Mind over Matter: Creating Resilience through Positive Thinking

In the Oscar-nominated film Shawshank Redemption, main character Andy is sentenced to life in prison for a crime he did not commit. Andy befriends another inmate named Red, and together they make the most out of life behind bars. Red observes Andy with curiosity and admiration; he notices that although his situation is dire, Andy never really accepts that he is in prison. Red says, “Andy [wore] his freedom like an invisibility coat…he never really developed a prison mentality. His eyes never got that dull look.” After twenty years of unjust captivity, Andy is eventually able to escape from prison and start a new life.
We’ve all heard sayings about the transformative power of the mind. Henry Ford famously said, “Whether you think you can or you think you can’t, you’re right.” Siddhartha Gautama, better known as Buddha, taught this principle to his followers: “The mind is everything. What you think, you become.” In a time when there is so much to feel down about, even hopeless, can we really change our circumstances by changing the way we think?
There is ample evidence from the medical community about the ties between positive thinking and physical wellness. Positive thinking yields many different health benefits, including longer lifespan, decreased rates of depression, a stronger immune system, and lower risk of cardiovascular disease (Mayo Clinic, 2020). People who see things positively are also more likely to make healthy lifestyle choices, and they are more resilient in stressful situations (Johns Hopkins Medicine, 2020).
There is also evidence linking a positive mindset to business success. In a study of almost 200 self-made millionaires, 79% of the group believed they would be successful before they actually “made it.” Additionally, 71% of the millionaires had a habit of finding things to be grateful for in life (Corley, 2018). These success stories are not just miraculous, self-fulfilling prophecies. Numerous studies have shown that thinking positively fosters other traits crucial to succeeding in business, such as creativity, willingness to collaborate with others, and the ability to tolerate risk and failure.
How can we as business leaders foster a positive mindset among our employees and within ourselves? Here are a few expert tips for creating more positive thinking habits (Mayo Clinic, 2020):
• Check yourself. Learning to think positively requires breaking habits of negative thinking. Set reminders for yourself throughout the day to notice your thoughts and make adjustments if needed. If you do a daily meeting or check-in with your team, start your meeting by encouraging the group to notice their thoughts; if they are bogged down with something negative, suggest they find something positive in their life to be grateful for.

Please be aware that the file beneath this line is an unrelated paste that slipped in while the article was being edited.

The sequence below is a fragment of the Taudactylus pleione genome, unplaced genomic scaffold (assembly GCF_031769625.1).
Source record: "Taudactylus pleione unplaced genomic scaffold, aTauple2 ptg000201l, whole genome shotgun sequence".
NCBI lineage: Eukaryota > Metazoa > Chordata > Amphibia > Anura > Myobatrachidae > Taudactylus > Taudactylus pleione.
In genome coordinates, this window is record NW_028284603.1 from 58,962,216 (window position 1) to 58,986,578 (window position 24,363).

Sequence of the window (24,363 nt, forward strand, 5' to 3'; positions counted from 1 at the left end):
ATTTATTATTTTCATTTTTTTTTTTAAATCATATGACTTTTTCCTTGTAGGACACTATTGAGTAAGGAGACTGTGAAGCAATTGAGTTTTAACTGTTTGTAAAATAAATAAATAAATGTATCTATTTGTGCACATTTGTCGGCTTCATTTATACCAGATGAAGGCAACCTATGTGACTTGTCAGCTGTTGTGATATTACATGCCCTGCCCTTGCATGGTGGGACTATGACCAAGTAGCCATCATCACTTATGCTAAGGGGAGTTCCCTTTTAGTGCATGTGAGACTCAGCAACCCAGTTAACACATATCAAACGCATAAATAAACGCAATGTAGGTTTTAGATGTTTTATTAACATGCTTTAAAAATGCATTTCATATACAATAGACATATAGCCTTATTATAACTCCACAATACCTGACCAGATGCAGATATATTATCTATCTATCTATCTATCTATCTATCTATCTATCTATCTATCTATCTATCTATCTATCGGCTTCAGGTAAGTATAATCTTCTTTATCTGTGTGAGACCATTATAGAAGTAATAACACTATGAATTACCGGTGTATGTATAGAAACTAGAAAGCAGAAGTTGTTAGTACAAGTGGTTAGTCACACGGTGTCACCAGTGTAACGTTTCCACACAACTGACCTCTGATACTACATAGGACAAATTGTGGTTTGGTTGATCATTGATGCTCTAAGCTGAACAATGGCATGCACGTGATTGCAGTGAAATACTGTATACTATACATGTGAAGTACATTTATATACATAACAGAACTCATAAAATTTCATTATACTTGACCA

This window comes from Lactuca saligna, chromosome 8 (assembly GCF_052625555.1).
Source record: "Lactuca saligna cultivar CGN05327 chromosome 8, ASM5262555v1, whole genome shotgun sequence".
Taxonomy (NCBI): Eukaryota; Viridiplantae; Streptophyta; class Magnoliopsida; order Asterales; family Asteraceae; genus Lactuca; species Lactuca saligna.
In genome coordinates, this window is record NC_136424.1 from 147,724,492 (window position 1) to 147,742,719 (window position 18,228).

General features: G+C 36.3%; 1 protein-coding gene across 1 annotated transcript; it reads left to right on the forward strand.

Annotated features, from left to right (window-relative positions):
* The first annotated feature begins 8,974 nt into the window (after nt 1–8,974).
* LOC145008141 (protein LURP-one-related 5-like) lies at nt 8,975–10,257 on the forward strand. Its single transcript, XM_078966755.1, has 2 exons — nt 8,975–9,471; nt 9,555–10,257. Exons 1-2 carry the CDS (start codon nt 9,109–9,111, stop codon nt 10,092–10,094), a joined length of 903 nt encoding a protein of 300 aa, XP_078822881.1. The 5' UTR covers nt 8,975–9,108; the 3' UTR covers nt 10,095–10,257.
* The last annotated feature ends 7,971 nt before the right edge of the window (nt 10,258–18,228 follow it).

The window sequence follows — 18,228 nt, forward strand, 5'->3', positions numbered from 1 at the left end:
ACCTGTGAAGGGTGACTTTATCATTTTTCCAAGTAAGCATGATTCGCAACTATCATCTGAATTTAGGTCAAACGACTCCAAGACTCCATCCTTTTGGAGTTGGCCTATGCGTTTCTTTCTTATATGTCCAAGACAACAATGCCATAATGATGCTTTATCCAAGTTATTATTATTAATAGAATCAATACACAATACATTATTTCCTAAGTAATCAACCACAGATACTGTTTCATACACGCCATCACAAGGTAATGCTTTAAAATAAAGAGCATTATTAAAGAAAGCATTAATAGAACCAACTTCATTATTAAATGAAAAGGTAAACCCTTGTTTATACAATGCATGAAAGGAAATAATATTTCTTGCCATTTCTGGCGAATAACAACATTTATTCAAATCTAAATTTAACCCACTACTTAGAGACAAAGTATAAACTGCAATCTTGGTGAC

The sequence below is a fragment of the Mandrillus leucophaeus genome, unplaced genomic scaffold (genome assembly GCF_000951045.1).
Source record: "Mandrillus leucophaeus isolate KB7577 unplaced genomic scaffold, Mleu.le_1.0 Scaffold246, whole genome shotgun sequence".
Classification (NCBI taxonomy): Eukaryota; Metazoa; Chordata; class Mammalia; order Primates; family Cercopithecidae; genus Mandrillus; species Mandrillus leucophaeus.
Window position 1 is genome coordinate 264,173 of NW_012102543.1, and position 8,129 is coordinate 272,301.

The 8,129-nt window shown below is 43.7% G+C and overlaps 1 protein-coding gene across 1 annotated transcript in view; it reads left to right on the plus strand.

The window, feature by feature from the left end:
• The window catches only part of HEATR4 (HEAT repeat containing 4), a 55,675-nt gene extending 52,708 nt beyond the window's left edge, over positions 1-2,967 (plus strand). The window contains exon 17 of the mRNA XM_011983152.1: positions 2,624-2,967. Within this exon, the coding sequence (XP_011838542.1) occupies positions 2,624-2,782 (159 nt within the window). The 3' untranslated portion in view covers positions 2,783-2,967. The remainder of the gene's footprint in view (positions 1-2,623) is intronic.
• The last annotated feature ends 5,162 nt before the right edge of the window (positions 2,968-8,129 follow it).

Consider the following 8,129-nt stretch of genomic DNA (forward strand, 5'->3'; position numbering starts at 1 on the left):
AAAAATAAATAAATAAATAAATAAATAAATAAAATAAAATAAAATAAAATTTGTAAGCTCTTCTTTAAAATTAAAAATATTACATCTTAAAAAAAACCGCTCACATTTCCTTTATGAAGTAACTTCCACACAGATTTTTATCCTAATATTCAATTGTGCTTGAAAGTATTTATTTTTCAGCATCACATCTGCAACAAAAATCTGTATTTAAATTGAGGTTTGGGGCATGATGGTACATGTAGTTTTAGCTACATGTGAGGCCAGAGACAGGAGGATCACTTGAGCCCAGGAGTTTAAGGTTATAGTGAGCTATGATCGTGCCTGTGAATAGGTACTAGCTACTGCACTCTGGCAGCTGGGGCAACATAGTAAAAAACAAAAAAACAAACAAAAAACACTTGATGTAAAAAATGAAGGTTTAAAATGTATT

• Bring humor into your life. Even in difficult times, smiling and laughing are crucial to improving our mood and coping with stress. Make time for yourself to enjoy a movie or show that makes you laugh. Share a funny story with your team. Don’t be afraid to laugh at yourself—finding humor in your own mistakes sets a good example for your employees.
• Create active habits. Just as a positive mindset is good for our bodies, the inverse is also true: exercise is a mood-booster. Make sure you are giving yourself time to exercise—around 30 minutes a day is ideal. When possible, have “walking meetings” with team members rather than always sitting at your desk. For company events or team-building exercises, consider holding activities outside that give people a chance to move.
In both our personal and professional lives, many of us have had to cope with new sources of stress and worry. Political unrest, economic recession, and an ongoing public health crisis have made life in America drastically different than just a few months ago, and many feel worried about the future. The challenges ahead are very real, but we cannot underestimate how our mindset can help us through these difficult times.

Sources

Corley, Tom. 25 July 2018. Author who studies millionaires: Here’s why most successful people are upbeat and positive. CNBC Money. Available at https://www.cnbc.com/2018/07/24/tom-corley-why-most-successful-people-are-upbeat-and-positive.html.
Johns Hopkins Medicine. 2020. The power of positive thinking. Available at https://www.hopkinsmedicine.org/health/wellness-and-prevention/the-power-of-positive-thinking.
The Mayo Clinic. 21 Jan 2020. Positive thinking: Stop negative self-talk to reduce stress. Available at https://www.mayoclinic.org/healthy-lifestyle/stress-management/in-depth/positive-thinking/art-20043950.

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